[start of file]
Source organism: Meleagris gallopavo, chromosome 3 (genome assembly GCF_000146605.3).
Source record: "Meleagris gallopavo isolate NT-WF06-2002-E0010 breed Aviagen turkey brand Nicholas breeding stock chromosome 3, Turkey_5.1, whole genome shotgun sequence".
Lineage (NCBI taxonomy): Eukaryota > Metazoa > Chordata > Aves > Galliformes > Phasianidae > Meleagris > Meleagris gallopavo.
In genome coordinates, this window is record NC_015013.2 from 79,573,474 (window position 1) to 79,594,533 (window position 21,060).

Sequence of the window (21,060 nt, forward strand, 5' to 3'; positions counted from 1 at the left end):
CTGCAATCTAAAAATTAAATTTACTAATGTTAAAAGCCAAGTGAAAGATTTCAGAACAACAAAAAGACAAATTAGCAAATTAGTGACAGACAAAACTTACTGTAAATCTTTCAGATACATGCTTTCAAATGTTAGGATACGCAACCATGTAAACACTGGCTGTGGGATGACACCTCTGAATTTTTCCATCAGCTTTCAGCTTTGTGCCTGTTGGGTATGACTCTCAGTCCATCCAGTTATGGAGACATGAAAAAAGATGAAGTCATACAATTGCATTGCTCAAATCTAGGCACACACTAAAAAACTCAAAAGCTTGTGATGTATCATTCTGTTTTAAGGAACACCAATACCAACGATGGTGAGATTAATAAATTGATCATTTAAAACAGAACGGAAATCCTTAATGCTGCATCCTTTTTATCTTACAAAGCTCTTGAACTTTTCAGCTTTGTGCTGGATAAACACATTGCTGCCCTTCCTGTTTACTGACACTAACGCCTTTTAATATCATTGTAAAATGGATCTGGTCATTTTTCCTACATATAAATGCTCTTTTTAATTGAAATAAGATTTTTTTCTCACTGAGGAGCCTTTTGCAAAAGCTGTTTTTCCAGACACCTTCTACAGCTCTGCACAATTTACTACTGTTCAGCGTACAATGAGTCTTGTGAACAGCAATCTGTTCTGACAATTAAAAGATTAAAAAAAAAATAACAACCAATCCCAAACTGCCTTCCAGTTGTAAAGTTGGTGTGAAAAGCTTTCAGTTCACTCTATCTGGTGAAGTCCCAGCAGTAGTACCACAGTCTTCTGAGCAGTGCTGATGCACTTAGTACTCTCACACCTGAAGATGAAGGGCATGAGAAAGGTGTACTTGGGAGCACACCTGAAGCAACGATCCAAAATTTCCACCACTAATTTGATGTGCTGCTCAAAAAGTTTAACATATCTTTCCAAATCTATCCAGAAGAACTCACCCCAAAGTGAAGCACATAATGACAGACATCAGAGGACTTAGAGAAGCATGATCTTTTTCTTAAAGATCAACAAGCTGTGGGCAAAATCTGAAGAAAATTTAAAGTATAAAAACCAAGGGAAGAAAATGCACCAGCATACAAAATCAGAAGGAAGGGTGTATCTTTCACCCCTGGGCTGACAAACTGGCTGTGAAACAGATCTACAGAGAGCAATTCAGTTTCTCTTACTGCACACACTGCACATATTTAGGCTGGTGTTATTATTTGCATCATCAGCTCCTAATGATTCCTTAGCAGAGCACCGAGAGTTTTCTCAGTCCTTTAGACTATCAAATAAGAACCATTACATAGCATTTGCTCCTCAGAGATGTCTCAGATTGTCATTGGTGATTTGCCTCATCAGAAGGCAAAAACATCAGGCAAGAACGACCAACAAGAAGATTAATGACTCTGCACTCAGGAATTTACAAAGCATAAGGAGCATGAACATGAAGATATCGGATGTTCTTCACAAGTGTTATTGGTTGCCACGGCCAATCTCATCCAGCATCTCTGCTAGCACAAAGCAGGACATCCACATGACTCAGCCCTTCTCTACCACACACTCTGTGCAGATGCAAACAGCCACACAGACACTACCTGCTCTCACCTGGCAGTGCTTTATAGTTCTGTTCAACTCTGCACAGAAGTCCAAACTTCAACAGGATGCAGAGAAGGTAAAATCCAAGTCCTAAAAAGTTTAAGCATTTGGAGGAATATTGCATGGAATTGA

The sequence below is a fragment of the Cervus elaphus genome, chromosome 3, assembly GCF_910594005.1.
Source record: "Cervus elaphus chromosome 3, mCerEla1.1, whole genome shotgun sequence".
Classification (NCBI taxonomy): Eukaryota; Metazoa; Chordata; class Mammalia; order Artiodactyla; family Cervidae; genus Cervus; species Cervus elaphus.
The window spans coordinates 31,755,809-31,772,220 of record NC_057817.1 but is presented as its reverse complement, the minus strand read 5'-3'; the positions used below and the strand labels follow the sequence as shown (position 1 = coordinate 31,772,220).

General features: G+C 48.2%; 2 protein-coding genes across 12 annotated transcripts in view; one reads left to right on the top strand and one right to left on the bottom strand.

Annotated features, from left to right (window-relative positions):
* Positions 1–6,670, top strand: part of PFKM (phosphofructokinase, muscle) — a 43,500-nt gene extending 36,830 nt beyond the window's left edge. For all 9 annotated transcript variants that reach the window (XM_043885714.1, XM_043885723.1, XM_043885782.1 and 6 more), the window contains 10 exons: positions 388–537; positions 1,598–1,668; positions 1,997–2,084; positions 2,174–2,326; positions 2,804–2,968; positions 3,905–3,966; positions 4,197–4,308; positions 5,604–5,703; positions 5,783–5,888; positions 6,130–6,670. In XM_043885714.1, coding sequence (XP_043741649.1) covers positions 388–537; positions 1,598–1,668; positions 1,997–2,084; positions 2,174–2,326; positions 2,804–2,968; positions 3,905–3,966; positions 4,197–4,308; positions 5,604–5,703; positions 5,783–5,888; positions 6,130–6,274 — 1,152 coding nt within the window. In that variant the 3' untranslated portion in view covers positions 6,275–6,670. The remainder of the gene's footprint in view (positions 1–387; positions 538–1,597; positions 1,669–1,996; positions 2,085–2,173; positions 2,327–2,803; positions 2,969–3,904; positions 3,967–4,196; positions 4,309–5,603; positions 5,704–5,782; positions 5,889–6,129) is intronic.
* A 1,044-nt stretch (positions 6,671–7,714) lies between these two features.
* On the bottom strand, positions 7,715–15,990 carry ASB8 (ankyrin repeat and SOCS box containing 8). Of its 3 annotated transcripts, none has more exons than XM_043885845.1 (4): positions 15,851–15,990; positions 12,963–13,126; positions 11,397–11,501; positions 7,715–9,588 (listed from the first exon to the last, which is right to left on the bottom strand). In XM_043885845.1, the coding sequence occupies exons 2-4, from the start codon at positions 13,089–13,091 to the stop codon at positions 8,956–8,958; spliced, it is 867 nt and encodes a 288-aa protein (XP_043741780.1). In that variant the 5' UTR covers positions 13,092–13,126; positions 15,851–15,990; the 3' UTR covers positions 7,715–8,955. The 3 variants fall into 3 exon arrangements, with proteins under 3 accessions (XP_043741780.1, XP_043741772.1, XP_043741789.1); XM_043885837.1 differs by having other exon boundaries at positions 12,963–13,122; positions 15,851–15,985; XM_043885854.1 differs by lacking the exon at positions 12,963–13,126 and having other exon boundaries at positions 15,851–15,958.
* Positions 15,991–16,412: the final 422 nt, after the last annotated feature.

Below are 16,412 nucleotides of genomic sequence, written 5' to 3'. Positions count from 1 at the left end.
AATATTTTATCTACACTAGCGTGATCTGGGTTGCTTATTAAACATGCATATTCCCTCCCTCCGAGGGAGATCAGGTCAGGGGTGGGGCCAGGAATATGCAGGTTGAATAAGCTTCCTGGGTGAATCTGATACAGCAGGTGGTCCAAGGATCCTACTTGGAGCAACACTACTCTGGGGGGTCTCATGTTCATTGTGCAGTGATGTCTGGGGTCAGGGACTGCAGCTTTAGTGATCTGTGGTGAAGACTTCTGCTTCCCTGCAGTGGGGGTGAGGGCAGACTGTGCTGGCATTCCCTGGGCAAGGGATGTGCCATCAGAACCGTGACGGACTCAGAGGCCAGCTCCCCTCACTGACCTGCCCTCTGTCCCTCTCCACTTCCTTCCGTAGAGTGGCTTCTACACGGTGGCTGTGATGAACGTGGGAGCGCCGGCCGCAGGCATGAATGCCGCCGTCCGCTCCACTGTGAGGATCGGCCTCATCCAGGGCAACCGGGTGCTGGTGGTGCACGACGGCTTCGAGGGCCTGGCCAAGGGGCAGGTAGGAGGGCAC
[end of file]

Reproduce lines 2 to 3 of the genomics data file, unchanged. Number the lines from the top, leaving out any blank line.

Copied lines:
Source record: "Meleagris gallopavo isolate NT-WF06-2002-E0010 breed Aviagen turkey brand Nicholas breeding stock chromosome 3, Turkey_5.1, whole genome shotgun sequence".
Lineage (NCBI taxonomy): Eukaryota > Metazoa > Chordata > Aves > Galliformes > Phasianidae > Meleagris > Meleagris gallopavo.